Known as Emotet, this malware generally poses as specific banks and financial institutions in its effort to trick people into opening infected documents.

In the past few weeks, the scam masqueraded as the IRS, pretending to be from “IRS Online.” The scam email carries an attachment labeled “Tax Account Transcript” or something similar, and the subject line uses some variation of the phrase “tax transcript.”

These clues can change with each version of the malware. Scores of these malicious Emotet emails were forwarded to phishing@irs.gov.
recently.

The IRS reminds taxpayers it does not send unsolicited emails to the public, nor would it email a sensitive document such as a tax transcript, which is a summary of a tax return. The IRS urges taxpayers not to open the email or the attachment.

If using a personal computer, delete or forward the scam email to phishing@irs.gov.

If you see these using an employer’s computer, notify the company’s technology professionals.

Reprinted with permission from the American Land Title Association.

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Partners in Wire-Fraud Protection: The Escrow Account Holder and the Bank

Wire fraud is a HUGE problem that only keeps getting bigger and bigger.

In fact, U.S. Representative Randy Hultgren (R-III) wrote a letter to Fed Chairman Jerome Powell on June 29th urging the Fed to be more proactive in regard to wire fraud and real estate transactions. The letter referenced the United Kingdom’s system of matching payees’ names as a possible solution to the problem of wire fraud.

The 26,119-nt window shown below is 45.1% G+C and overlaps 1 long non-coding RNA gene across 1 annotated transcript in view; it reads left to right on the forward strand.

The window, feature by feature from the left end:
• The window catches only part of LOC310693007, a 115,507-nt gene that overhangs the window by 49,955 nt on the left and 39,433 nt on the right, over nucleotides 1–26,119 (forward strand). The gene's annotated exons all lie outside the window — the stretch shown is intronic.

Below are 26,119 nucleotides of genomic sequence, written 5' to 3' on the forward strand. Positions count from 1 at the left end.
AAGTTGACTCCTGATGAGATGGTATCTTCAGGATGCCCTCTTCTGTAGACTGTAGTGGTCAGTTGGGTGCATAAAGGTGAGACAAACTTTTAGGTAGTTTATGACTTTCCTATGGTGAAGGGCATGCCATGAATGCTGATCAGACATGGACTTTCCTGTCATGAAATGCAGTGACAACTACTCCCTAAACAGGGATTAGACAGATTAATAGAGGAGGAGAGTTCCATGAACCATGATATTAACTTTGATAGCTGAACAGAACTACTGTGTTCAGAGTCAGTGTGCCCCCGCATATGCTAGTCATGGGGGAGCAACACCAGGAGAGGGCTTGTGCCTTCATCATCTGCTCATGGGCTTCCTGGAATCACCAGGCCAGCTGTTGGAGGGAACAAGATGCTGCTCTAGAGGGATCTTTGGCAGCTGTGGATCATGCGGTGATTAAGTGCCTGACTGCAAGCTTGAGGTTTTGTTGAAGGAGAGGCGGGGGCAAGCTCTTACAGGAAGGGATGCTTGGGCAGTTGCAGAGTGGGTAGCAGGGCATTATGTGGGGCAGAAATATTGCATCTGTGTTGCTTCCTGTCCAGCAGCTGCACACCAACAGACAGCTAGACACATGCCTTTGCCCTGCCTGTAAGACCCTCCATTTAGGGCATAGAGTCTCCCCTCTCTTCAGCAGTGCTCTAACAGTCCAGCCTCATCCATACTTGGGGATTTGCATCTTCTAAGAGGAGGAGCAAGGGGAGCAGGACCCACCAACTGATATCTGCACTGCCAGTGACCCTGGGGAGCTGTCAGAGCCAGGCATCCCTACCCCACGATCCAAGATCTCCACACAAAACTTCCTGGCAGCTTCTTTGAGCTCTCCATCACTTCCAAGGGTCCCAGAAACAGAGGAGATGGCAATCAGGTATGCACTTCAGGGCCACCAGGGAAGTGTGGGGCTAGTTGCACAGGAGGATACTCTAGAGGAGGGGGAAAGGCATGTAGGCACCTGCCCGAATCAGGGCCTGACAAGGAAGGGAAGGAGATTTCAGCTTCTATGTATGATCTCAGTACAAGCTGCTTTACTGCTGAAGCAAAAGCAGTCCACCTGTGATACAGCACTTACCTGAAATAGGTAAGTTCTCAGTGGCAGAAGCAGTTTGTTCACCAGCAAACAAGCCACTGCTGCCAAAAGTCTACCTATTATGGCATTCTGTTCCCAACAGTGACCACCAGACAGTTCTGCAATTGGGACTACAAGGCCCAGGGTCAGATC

However, we don’t have to wait until a federal law is passed that orders banks to match the payee name on the wire transfer payment to name on the payee’s destination bank account (“Beneficiary Bank”).

As title and escrow agents, we can be proactive and in partnership with the banks with which we do business.

So, what can we do right now?

First, we can know what our Agreement with our Escrow Account Bank says.

Does your Bank Agreement say that your bank will check the payee’s name with the name on the destination account when a wire fund transfer is initiated?

Or, does it say your bank need only rely upon the account number it was provided in the wiring instructions order? The answers to these questions might lead to an opportunity to have a discussion with your partnering Receiving Bank.

We can also send the wire instructions on the payment order, with explicit directions that acceptance be restricted to match the designated payee’s name on the Beneficiary Bank account. If it doesn’t match, then do not send the funds.

Lastly, if something does go wrong despite our best efforts and precautions, then notify both the Beneficiary Bank and the Receiving Bank as soon as possible. Typically, banks require notification of an unauthorized transfer or error within a defined time period such as, for example, thirty or sixty days.

Aside from any contractual or legal requirement for early notification, the sooner the problem is communicated, the greater the odds of the bank being able to halt or pull back the wire funds transfer.

For a great explanation of how a wire fund transfer works behind the scenes, view “Funds Transfer Law and Unauthorized Payment Liability.”